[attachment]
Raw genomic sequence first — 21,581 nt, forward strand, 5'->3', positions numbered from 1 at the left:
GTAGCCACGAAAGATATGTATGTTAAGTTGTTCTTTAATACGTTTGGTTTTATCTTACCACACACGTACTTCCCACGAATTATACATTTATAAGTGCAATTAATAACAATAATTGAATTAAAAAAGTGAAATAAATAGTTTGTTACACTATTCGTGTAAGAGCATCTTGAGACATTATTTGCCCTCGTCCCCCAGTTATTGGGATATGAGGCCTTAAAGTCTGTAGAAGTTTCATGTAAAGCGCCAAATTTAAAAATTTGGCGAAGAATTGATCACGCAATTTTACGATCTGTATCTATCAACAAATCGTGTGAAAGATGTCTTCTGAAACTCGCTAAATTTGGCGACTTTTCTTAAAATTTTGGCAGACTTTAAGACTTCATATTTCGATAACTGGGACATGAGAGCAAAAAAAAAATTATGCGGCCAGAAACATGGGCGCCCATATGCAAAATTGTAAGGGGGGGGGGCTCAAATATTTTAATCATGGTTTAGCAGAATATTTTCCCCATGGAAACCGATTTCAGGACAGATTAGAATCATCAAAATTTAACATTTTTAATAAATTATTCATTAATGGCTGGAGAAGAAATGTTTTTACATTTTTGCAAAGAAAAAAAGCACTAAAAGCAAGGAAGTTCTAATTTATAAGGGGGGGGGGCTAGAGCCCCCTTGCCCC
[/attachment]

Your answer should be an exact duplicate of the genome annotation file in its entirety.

Raw genomic sequence first — 21,581 nt, forward strand, 5'->3', positions numbered from 1 at the left:
GTAGCCACGAAAGATATGTATGTTAAGTTGTTCTTTAATACGTTTGGTTTTATCTTACCACACACGTACTTCCCACGAATTATACATTTATAAGTGCAATTAATAACAATAATTGAATTAAAAAAGTGAAATAAATAGTTTGTTACACTATTCGTGTAAGAGCATCTTGAGACATTATTTGCCCTCGTCCCCCAGTTATTGGGATATGAGGCCTTAAAGTCTGTAGAAGTTTCATGTAAAGCGCCAAATTTAAAAATTTGGCGAAGAATTGATCACGCAATTTTACGATCTGTATCTATCAACAAATCGTGTGAAAGATGTCTTCTGAAACTCGCTAAATTTGGCGACTTTTCTTAAAATTTTGGCAGACTTTAAGACTTCATATTTCGATAACTGGGACATGAGAGCAAAAAAAAAATTATGCGGCCAGAAACATGGGCGCCCATATGCAAAATTGTAAGGGGGGGGGGCTCAAATATTTTAATCATGGTTTAGCAGAATATTTTCCCCATGGAAACCGATTTCAGGACAGATTAGAATCATCAAAATTTAACATTTTTAATAAATTATTCATTAATGGCTGGAGAAGAAATGTTTTTACATTTTTGCAAAGAAAAAAAGCACTAAAAGCAAGGAAGTTCTAATTTATAAGGGGGGGGGGCTAGAGCCCCCTTGCCCC